Overview

On 26 July 2016, the Supreme Court of New South Wales – Court of Appeal – dismissed an appeal by AMP Life Ltd from the orders made by Brereton J on 27 June 2016.1 The orders dealt with the construction of section 253E of the Corporations Act 2001(Cth) (Act). Bathurst CJ and Meagher JA concurred with Barrett AJA who endorsed Brereton J’s interpretation of section 253E. His Honour held that none of the responsible entity (RE) or any of its associates can vote on a resolution where any of them has an interest other than as a member in the relevant resolution (except for a resolution to change the RE of a listed scheme).

Background

AMP Capital Funds Management Ltd (AMP Capital) is the RE of the AMP Capital China Growth Fund, a registered, listed managed investment scheme. A meeting of members had been convened for 28 July 2016 to consider two resolutions: one to restructure the fund; the other to wind it up. AMP Life is a member of the Fund and was determined, by reference to section 12 of the Act, to be an associate of AMP Capital. AMP Capital applied to the Court for judicial advice, and in the alternative for declaratory relief, on whether section 253E of the Act prohibited AMP Life from voting on the resolutions. At first instance, Brereton J interpreted section 253E broadly and held that it prevented AMP Life from voting. AMP Life appealed the decision.

Interpretation of section 253E of the Act

There has been uncertainty about the interpretation of section 253E for some time. Section 253E provides:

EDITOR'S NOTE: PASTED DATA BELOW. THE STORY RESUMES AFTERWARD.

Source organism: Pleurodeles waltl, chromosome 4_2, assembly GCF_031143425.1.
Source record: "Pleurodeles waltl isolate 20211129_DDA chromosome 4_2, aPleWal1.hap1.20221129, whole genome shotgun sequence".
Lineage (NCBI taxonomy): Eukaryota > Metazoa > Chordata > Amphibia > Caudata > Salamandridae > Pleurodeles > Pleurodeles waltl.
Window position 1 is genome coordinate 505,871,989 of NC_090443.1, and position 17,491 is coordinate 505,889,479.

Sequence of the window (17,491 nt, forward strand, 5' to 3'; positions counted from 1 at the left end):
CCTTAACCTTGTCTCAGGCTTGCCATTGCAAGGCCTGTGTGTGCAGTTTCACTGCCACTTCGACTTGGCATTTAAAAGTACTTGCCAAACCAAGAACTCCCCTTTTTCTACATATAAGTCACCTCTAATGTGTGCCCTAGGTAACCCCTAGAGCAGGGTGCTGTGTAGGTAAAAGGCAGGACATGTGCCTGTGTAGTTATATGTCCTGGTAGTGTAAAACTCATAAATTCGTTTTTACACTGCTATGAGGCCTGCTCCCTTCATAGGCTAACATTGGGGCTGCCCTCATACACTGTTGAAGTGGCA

“The responsible entity of a registered scheme and its associates are not entitled to vote their interest on a resolution at a meeting of the scheme’s members if they have an interest in the resolution or matter other than as a member. However, if the scheme is listed, the responsible entity and its associates are entitled to vote their interest on resolutions to remove the responsible entity and choose a new responsible entity.”

On the narrow interpretation of the provision, it is only the person(s) that has the interest in a resolution other than as a member that is prohibited from voting. On the broader interpretation, if any one of the RE or an associate has an interest in a resolution other than as a member, the RE and all of its associates are prohibited from voting.

In Re Great Southern Managers Australia Ltd (ACN 083 825 405) (recs and mngrs apptd) (in liq) and Others - (2009) 76 ACSR 146 Davies J [at para 25] said that “I read the words “if they have an interest” as a reference only to the interest of the entity voting and not as including the interest of the RE.”

However, Brereton J favoured the broader approach. The Court of Appeal agreed: as a matter of “grammar and syntax”, the reference to the “RE and its associates” in the provision should be interpreted as a “single block”, not “individual entities”. 

Brereton J also referred to the “prophylactic purpose” of the provision to remove the potential for a conflict of interest: